This Months Sky

News on what is visable in this months sky as posted by Adrian Zielonka's in his monthly sky notes.

Thank you Adrian and thank you CADAS.

Here is the astronomy news for September.

From Adrian

Astronomy
News

Night
Sky 2019 - September

Sunrise

Sunset

Mercury &
Venus

1st
6:24am

10th
6:38am

20th
6:53am

30th
– 7:09am

1st
7:57pm

10th
7:37pm

20th
7:15pm

30th
– 6:52pm

...are
both too near and set too soon after the Sun, for observing

this
month.

All times in notes

are set for

Somerton,

unless stated.

Moon Rise

Moon Set

Moon Rise

Moon Set

1st
8:47am (E)

2nd
10:11am

3rd
11:32am

4th
12:51pm (ESE)

5th
2:06pm

6th
3:16pm

7th
4:18pm

8th
5:11pm

9th
5:55pm

10th
6:31pm

11th
7:00pm

12th
7:25pm (ESE)

13th
7:45pm

14th
8:04pm

15th
8:22pm (E)

16th
8:40pm

17th
8:59pm

1st
9:21pm (W)

2nd
9:44pm

3rd
10:09pm

4th
10:36pm (WSW)

5th
11:07pm

6th
11:45pm

8th
12:29am

9th
1:21am

10th
2:19am

11th
3:22am

12th
4:26am (WSW)

13th
5:32am

14th
6:37am

15th
7:43am

16th
8:49am (W)

17th
9:55am

18th
11:02am

18th
9:20pm (ENE)

19th
9:45pm

20th
10:16pm

21st
10:55pm

22nd
11:45pm

24th
12:47am

25th
2:01am

26th
3:22am (ENE)

27th
4:47am

28th
6:14am

29th
7:40am (E)

30th
9:04am

- - - - - - -

First Quarter –
6
th

Full Moon – 14th

Last Quarter –
22nd

New Moon – 28th

19th
12:11pm(WNW)

20th
1:20pm

21st
2:28pm

22nd
3:32pm

23rd
4:29pm

24th
5:17pm

25th
5:56pm

26th
6:29pm (WNW)

27th
6:56pm

28th
7:20pm (W)

29th
7:43pm

30th
8:07pm

-
- - - - - -

A
useful site: www.heavens-above.com

A
S Zielonka

During September Neptune is in a retrograde motion and travels from
left to right against the background of the stars. The star its near
is Phi Aquarii (4.2 mag) in Aquarius. At the beginning of the month
Neptune its less than third of a degree to the left and by the 30th
it will be a third of a degree to the right of Phi Aquarii. From the
14th – 16th it will be at its closest to Phi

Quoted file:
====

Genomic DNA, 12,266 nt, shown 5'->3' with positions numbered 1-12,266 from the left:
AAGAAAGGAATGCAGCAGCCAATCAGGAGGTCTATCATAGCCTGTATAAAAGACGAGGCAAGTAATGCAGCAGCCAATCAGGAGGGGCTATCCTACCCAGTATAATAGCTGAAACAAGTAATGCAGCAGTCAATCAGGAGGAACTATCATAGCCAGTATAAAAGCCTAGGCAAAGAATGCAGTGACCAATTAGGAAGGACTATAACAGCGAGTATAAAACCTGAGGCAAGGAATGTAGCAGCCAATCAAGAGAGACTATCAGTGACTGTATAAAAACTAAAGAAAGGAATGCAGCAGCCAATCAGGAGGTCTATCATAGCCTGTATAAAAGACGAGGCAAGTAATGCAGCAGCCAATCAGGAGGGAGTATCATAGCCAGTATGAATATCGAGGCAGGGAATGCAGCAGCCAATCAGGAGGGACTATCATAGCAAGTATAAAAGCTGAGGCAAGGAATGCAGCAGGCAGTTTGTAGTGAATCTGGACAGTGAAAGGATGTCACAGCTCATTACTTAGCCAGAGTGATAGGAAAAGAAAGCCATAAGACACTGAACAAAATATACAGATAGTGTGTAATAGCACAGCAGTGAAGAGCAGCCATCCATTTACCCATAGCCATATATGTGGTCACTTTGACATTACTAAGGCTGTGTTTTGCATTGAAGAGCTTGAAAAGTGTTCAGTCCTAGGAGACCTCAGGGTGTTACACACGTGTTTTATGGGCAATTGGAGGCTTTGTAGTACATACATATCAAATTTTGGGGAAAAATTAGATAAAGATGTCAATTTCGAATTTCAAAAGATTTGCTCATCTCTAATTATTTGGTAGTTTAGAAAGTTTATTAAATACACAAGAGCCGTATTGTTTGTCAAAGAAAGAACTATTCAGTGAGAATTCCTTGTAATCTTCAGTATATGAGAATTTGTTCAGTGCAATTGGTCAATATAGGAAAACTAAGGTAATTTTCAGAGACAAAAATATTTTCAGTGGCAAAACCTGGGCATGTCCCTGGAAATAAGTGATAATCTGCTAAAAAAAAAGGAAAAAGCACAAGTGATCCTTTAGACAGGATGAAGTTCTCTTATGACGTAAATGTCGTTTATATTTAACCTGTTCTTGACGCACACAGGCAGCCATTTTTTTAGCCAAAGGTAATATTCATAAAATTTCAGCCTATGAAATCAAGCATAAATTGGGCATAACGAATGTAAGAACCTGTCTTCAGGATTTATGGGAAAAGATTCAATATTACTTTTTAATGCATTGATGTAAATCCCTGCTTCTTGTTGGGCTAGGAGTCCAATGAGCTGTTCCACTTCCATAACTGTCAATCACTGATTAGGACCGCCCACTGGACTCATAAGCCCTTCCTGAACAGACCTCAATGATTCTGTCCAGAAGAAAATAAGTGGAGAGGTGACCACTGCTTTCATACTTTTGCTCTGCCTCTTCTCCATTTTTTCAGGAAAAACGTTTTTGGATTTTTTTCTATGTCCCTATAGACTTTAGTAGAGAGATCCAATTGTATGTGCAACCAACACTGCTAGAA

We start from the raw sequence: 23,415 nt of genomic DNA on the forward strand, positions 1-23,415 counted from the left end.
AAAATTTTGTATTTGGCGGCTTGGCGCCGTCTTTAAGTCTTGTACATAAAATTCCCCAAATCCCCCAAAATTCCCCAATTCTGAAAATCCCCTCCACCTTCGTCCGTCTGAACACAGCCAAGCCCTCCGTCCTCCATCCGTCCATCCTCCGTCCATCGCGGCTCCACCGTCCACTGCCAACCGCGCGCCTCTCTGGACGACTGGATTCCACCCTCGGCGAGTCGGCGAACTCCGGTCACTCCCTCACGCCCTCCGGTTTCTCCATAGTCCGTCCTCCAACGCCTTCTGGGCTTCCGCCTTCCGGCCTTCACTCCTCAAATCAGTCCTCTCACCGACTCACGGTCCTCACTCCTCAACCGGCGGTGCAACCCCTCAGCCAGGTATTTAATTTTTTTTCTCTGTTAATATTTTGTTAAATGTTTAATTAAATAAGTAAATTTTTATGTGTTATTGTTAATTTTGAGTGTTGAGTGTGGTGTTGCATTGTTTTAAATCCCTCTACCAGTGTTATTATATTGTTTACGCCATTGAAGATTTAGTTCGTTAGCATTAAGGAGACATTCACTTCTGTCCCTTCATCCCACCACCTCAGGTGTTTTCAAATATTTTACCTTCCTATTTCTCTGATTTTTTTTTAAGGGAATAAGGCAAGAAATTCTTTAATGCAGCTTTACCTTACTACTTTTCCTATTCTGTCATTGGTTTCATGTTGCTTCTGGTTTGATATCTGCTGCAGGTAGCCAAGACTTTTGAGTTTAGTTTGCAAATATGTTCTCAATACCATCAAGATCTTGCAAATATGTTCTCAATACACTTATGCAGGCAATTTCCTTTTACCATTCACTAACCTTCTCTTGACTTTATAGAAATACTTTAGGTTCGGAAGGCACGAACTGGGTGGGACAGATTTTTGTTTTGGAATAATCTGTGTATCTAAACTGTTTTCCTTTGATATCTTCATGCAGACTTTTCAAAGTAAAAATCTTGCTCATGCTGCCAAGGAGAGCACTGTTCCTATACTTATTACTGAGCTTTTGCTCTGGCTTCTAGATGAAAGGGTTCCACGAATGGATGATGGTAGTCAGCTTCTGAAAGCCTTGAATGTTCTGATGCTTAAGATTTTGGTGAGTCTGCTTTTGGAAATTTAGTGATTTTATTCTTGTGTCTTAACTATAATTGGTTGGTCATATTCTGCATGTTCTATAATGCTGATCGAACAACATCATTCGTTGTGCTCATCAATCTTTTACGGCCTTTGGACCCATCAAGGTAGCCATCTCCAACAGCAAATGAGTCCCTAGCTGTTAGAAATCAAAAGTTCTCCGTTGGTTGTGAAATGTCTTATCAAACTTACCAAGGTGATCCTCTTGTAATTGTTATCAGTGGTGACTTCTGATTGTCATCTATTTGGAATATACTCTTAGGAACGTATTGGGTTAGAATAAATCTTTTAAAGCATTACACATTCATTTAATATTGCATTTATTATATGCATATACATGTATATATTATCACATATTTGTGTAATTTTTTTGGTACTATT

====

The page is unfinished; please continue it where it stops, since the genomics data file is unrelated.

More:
Aquarii.

The Alpha Aurigids meteor shower reaches its peak in the early hours
before dawn on the 1st.

As the sky darkens on the 1st a thin crescent Moon will
appear low in the west. At 8:30pm the Moon will be 7 degrees above
the horizon and at 259 degrees azimuth. The star Porrima (2.7 mag) in
Virgo is just 2½ degrees to the lower right of the Moon.

Mars is at superior conjunction (with the Sun) on the 2nd.

On the 2nd at 8:30pm the crescent Moon is 7 degrees above
Spica (1st mag) and 7 degrees below left of Zeta Virginis (3.3 mag)
which are both in the constellation of Virgo.

At 9:15pm on the 3rd the star Zubenelgenubi (2.7 mag) in
Libra is just 3½ degrees to the lower left of the crescent Moon.

Comet C/2018 R3 Lemmon is just half a degree from Regulus in Leo on
the 3rd. Its distance from Earth is 2.808 Astronomical
Units (AU). Its last observed magnitude was 14 on July 22nd.
(for further information please see the “Comet” section in the
website above)

Mercury is at superior conjunction on the 4th.

Comet C/2018 W2 Africano is at perihelion on the 5th. On
this day it will be half a degree from the star Tau Persei (3.9 mag)
in Perseus. Its distance from Earth is 0.854 Astromical Units
(AU).Its last observed magnitude was 11 on Aug 19th. (for further
information please see the “Comet” section in the website above)

On the 5th at 10:15pm Jupiter is 6 degrees left of the
Moon, low in the south west.

At 9:30pm on the 6th Jupiter is 7 degrees to the lower
right of the Moon. The star Xi Ophiuchi (4.3 mag) in Ophiuchus is 1½
degrees to the right of the Moon.

On the 7th at 11:30pm the Moon is in the south west with